Social Justice and Digital Repatriation

I will be speaking at the UMSI Social Justice Series this Friday. My talk, titled “Options for Digital Repatriation: The Case of the Worcester Ethnographic Photographs of Indigenous Philippines,” will explore the possibilities and ethics of digitally repatriating cultural heritage materials. Drawing on my work with early-twentieth-century ethnographic photographs, the talk will explore “virtual reunification” as an option to return cultural heritage materials to source communities. I will discuss the ethnographic photographs attributed to Dean C. Worcester from the 1890s to about 1914 as a case through which to examine options for creating digital surrogate copies that could be repatriated via digital media to return images to source communities. The talk will draw on archival research and interviews that I undertook for my doctoral work.

The talk begins at 12:00 noon in room 2185 at North Quad. Hope to see you there!

Related: UMSI event page, follow the Social Justice Series on Facebook to get updates about future talks.

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Hugh Taylor Award

The article “Fields of Vision,” which I coauthored with Prof. Paul Conway in 2011, received the 2012 Hugh A. Taylor Prize from the Association of Canadian Archivists. The prize is awarded annually to recognize the most significant article published in Archivaria, the premier Canadian archival journal. The award is given for presenting “new ideas or refreshing syntheses in the most imaginative way, especially by exploring the implications of concepts or trends from other disciplines for archival thinking and activity, and by extending the boundaries of archival theory in new directions.”

The prize was announced at the ACA summer meeting in Banff, Canada. The citation reads in part:

The authors’ innovative “fields of vision” theory complements theoretical discussions of the effects of digitization by adopting a user-centred perspective. The article offers significant insights into the various ways in which users attach value to, and construct meaning from, original and digitized images.

Copies of the article may be obtained from Archivaria or in the publications section.

Related: Press release from the UM School of Information.

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Rackham Centennial Fellowship

Rackham Centennial LogoI was thrilled to be selected as a recipient for a Rackham Centennial Fellowship to support the completion of my dissertation work! These fellowships were awarded to Rackham students selected from a pool of 750 applicants. The SI communications office published a press release regarding the two School of Information awardees.

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Rackham Centennial Symposium

Rackham Centennial Symposium Poster

Virtual Reunification: Bits and Pieces Put Together to Form a Semblance of a Whole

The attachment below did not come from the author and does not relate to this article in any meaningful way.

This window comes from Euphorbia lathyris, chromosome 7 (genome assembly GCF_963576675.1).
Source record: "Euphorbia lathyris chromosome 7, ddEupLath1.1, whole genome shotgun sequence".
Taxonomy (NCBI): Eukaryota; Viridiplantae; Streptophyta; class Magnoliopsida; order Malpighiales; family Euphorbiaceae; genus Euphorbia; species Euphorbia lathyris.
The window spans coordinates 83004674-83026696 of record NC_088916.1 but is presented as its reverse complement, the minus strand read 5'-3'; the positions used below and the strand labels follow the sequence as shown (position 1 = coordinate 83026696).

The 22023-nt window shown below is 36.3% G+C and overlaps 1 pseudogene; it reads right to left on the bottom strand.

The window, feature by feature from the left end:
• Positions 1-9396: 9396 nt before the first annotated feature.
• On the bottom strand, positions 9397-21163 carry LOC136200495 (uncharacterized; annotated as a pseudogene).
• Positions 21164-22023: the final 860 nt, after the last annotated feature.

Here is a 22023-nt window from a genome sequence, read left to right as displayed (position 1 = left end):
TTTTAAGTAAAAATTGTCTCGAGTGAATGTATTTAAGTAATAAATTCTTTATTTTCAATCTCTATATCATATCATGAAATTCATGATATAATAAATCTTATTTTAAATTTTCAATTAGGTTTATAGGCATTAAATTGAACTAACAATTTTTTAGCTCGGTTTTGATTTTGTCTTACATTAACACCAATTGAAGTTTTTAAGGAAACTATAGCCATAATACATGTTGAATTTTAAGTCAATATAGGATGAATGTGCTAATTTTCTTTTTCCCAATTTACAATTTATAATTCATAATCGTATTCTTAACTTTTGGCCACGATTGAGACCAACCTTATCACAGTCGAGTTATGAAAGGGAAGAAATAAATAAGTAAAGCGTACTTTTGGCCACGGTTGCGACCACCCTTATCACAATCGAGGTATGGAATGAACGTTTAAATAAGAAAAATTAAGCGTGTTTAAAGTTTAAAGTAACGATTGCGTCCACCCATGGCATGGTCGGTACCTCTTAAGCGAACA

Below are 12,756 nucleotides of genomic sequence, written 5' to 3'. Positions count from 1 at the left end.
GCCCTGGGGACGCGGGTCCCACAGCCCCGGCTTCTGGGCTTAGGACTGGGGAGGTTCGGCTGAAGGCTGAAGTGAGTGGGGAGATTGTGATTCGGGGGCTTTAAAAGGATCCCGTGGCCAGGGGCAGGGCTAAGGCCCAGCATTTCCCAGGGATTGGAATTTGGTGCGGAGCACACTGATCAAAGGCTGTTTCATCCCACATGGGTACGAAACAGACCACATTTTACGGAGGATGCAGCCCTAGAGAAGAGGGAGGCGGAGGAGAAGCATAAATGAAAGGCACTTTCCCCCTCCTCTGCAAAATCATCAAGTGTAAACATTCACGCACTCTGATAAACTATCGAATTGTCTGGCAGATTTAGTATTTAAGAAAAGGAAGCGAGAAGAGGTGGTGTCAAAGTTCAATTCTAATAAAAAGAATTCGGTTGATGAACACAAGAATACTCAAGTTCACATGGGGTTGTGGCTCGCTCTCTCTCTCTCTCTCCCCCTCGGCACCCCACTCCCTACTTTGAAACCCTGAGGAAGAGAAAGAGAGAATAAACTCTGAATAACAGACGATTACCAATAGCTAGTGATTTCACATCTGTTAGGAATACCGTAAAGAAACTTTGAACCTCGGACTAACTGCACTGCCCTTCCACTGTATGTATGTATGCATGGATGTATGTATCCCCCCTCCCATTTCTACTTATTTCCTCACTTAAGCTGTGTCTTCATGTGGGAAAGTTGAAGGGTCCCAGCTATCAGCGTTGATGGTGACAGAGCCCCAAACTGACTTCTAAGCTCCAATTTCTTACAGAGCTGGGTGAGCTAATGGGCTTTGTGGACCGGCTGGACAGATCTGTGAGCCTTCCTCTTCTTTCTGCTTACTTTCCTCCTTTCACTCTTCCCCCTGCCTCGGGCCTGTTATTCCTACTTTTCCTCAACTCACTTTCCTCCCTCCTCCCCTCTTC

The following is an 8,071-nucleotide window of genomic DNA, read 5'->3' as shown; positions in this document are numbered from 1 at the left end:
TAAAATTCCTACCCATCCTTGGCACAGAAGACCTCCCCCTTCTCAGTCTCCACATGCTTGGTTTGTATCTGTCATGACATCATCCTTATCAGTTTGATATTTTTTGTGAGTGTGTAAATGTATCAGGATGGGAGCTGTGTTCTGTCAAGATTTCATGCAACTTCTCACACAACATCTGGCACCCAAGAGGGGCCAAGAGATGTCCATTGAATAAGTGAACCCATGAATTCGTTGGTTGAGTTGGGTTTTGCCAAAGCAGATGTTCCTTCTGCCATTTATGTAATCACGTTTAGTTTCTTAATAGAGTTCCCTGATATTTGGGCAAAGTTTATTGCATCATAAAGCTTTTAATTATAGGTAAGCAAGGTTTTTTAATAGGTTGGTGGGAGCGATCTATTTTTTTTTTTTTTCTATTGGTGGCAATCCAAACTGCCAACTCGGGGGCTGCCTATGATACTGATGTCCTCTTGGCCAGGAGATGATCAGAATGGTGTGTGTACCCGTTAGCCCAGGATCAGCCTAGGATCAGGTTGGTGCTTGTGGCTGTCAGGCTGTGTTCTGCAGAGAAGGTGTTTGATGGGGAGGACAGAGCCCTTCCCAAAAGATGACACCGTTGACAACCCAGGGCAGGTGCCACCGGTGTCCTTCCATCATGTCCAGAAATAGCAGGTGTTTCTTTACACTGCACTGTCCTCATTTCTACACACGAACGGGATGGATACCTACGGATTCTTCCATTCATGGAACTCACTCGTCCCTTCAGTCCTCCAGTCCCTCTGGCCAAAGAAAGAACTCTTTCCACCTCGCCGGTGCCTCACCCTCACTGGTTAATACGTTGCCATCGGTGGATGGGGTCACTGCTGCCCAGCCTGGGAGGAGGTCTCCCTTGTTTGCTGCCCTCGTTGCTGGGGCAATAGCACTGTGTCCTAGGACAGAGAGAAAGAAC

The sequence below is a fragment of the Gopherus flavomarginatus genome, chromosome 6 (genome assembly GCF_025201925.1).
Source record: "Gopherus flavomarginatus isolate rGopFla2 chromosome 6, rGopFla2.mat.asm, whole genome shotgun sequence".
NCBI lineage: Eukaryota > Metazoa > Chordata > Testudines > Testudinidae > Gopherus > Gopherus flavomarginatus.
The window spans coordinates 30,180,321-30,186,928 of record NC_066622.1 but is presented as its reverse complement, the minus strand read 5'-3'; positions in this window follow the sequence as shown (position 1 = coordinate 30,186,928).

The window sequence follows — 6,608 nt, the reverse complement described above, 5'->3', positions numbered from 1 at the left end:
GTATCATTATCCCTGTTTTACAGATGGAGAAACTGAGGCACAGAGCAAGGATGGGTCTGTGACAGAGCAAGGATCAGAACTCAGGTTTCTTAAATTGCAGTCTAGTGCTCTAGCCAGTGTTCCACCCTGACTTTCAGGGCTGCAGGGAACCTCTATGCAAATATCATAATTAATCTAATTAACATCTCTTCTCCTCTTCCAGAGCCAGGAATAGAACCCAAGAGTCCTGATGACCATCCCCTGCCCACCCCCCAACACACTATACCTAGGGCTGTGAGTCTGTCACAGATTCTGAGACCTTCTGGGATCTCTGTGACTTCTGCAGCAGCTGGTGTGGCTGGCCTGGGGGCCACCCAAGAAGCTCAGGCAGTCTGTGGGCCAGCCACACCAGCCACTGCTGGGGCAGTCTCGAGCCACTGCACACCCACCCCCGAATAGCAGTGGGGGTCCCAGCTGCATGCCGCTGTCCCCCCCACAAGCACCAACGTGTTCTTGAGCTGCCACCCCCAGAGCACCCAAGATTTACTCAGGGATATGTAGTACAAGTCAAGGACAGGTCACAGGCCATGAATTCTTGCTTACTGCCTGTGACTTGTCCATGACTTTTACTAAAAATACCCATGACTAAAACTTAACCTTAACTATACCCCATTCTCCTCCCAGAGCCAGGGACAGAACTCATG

On Thursday, the Rackham Graduate School will celebrate its centennial with a symposium featuring presentations by graduate students. My research, alongside nearly 200 other students, will be showcased at the event. I will present a research poster based on my ongoing research on virtual reunification of the series of ethnographic photographs taken by Dean C. Worcester in the Philippines. The poster, drawn from my dissertation research, is titled “Virtual Reunification: Reassembling Bits and Pieces to Form a Semblance of a Whole.”

The event will take place all day at the Rackham Graduate School (how to get there) on Thursday, February 16. To see a larger version of the poster, click the image above.

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Understanding Records and Archives, Winter 2012

Winter term classes at Michigan begin this week. I will be teaching as the instructor of record for “Understanding Records and Archives” (SI 580) at the UM School of Information. The course is an introduction and overview of major ideas, principles, practices, and current debates in the field of archives. The course provides an understanding of why cultures, organizations, and individuals create and keep records and make archives. We will examine the methods and technologies that have been used to create, store, organize, and preserve these materials. We will also consider how people and groups use records and archives for research, ongoing operations, accountability, and organizational memory, as well as the legal, policy, and ethical issues surrounding the administration and use of archives. Finally, students will understand the basic functions of archives including inventory, classification, appraisal, acquisition and disposition, arrangement, description, preservation, reference, access, use, outreach, and public programming.

If you are not able to take the course but interested in learning more about archival methods and issues, information about the course content, as well as an overview of the readings and materials, is available through the University of Michigan’s open courseware portal, Open.Michigan. Full course materials for SI 580, as taught by Prof. Paul Conway in 2009, are publicly and openly available at

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